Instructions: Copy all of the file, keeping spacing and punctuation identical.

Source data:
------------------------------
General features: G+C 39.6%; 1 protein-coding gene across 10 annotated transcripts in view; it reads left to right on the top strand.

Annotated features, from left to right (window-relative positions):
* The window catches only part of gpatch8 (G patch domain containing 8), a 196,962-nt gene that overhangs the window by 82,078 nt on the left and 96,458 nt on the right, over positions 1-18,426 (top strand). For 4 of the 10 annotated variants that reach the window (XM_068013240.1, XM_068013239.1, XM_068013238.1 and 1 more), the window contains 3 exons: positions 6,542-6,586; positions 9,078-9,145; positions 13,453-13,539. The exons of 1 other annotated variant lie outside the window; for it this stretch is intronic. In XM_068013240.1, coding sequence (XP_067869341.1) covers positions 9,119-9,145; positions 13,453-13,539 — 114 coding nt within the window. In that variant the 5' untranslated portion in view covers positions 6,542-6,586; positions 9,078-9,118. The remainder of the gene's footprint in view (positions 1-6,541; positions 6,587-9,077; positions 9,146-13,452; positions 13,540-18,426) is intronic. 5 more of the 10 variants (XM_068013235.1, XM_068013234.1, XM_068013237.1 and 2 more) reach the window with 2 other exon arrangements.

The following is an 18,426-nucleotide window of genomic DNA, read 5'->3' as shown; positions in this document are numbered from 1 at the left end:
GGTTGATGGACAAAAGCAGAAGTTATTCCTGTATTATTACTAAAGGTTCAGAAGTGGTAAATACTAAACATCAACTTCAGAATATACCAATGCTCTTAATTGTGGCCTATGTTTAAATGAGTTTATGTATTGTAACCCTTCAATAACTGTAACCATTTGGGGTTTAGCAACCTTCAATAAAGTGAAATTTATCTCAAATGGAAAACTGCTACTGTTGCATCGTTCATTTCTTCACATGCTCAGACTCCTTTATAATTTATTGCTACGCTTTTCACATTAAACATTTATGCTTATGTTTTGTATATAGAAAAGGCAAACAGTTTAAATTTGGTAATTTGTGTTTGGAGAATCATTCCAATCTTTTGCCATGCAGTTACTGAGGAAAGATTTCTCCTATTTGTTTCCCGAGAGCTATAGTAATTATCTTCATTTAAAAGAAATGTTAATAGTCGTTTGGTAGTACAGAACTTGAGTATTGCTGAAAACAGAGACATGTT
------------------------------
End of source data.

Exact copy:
General features: G+C 39.6%; 1 protein-coding gene across 10 annotated transcripts in view; it reads left to right on the top strand.

Annotated features, from left to right (window-relative positions):
* The window catches only part of gpatch8 (G patch domain containing 8), a 196,962-nt gene that overhangs the window by 82,078 nt on the left and 96,458 nt on the right, over positions 1-18,426 (top strand). For 4 of the 10 annotated variants that reach the window (XM_068013240.1, XM_068013239.1, XM_068013238.1 and 1 more), the window contains 3 exons: positions 6,542-6,586; positions 9,078-9,145; positions 13,453-13,539. The exons of 1 other annotated variant lie outside the window; for it this stretch is intronic. In XM_068013240.1, coding sequence (XP_067869341.1) covers positions 9,119-9,145; positions 13,453-13,539 — 114 coding nt within the window. In that variant the 5' untranslated portion in view covers positions 6,542-6,586; positions 9,078-9,118. The remainder of the gene's footprint in view (positions 1-6,541; positions 6,587-9,077; positions 9,146-13,452; positions 13,540-18,426) is intronic. 5 more of the 10 variants (XM_068013235.1, XM_068013234.1, XM_068013237.1 and 2 more) reach the window with 2 other exon arrangements.

The following is an 18,426-nucleotide window of genomic DNA, read 5'->3' as shown; positions in this document are numbered from 1 at the left end:
GGTTGATGGACAAAAGCAGAAGTTATTCCTGTATTATTACTAAAGGTTCAGAAGTGGTAAATACTAAACATCAACTTCAGAATATACCAATGCTCTTAATTGTGGCCTATGTTTAAATGAGTTTATGTATTGTAACCCTTCAATAACTGTAACCATTTGGGGTTTAGCAACCTTCAATAAAGTGAAATTTATCTCAAATGGAAAACTGCTACTGTTGCATCGTTCATTTCTTCACATGCTCAGACTCCTTTATAATTTATTGCTACGCTTTTCACATTAAACATTTATGCTTATGTTTTGTATATAGAAAAGGCAAACAGTTTAAATTTGGTAATTTGTGTTTGGAGAATCATTCCAATCTTTTGCCATGCAGTTACTGAGGAAAGATTTCTCCTATTTGTTTCCCGAGAGCTATAGTAATTATCTTCATTTAAAAGAAATGTTAATAGTCGTTTGGTAGTACAGAACTTGAGTATTGCTGAAAACAGAGACATGTT